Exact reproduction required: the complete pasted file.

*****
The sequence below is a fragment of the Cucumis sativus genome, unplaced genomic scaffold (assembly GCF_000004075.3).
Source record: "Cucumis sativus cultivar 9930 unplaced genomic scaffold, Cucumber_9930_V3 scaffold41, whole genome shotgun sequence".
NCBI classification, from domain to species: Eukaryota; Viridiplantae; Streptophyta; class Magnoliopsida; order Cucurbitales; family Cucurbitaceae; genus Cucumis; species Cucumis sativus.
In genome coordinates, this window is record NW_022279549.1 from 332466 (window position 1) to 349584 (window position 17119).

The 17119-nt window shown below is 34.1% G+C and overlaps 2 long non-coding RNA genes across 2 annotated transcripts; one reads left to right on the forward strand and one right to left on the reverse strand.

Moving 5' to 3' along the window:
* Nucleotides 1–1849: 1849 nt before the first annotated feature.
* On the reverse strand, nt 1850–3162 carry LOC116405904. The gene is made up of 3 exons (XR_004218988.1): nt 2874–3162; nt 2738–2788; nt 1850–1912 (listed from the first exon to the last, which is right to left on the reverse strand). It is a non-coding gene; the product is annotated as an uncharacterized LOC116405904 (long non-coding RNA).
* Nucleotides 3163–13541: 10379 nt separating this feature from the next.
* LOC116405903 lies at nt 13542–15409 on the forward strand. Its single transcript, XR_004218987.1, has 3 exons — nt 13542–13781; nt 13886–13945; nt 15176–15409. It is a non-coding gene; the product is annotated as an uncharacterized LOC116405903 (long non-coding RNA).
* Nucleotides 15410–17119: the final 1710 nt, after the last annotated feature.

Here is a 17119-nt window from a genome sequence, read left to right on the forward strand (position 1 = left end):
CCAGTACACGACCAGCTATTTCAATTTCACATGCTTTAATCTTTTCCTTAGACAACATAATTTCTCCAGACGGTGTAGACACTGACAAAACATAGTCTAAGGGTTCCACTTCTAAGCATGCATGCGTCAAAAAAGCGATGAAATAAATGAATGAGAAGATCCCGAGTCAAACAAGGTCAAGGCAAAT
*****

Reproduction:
The sequence below is a fragment of the Cucumis sativus genome, unplaced genomic scaffold (assembly GCF_000004075.3).
Source record: "Cucumis sativus cultivar 9930 unplaced genomic scaffold, Cucumber_9930_V3 scaffold41, whole genome shotgun sequence".
NCBI classification, from domain to species: Eukaryota; Viridiplantae; Streptophyta; class Magnoliopsida; order Cucurbitales; family Cucurbitaceae; genus Cucumis; species Cucumis sativus.
In genome coordinates, this window is record NW_022279549.1 from 332466 (window position 1) to 349584 (window position 17119).

The 17119-nt window shown below is 34.1% G+C and overlaps 2 long non-coding RNA genes across 2 annotated transcripts; one reads left to right on the forward strand and one right to left on the reverse strand.

Moving 5' to 3' along the window:
* Nucleotides 1–1849: 1849 nt before the first annotated feature.
* On the reverse strand, nt 1850–3162 carry LOC116405904. The gene is made up of 3 exons (XR_004218988.1): nt 2874–3162; nt 2738–2788; nt 1850–1912 (listed from the first exon to the last, which is right to left on the reverse strand). It is a non-coding gene; the product is annotated as an uncharacterized LOC116405904 (long non-coding RNA).
* Nucleotides 3163–13541: 10379 nt separating this feature from the next.
* LOC116405903 lies at nt 13542–15409 on the forward strand. Its single transcript, XR_004218987.1, has 3 exons — nt 13542–13781; nt 13886–13945; nt 15176–15409. It is a non-coding gene; the product is annotated as an uncharacterized LOC116405903 (long non-coding RNA).
* Nucleotides 15410–17119: the final 1710 nt, after the last annotated feature.

Here is a 17119-nt window from a genome sequence, read left to right on the forward strand (position 1 = left end):
CCAGTACACGACCAGCTATTTCAATTTCACATGCTTTAATCTTTTCCTTAGACAACATAATTTCTCCAGACGGTGTAGACACTGACAAAACATAGTCTAAGGGTTCCACTTCTAAGCATGCATGCGTCAAAAAAGCGATGAAATAAATGAATGAGAAGATCCCGAGTCAAACAAGGTCAAGGCAAAT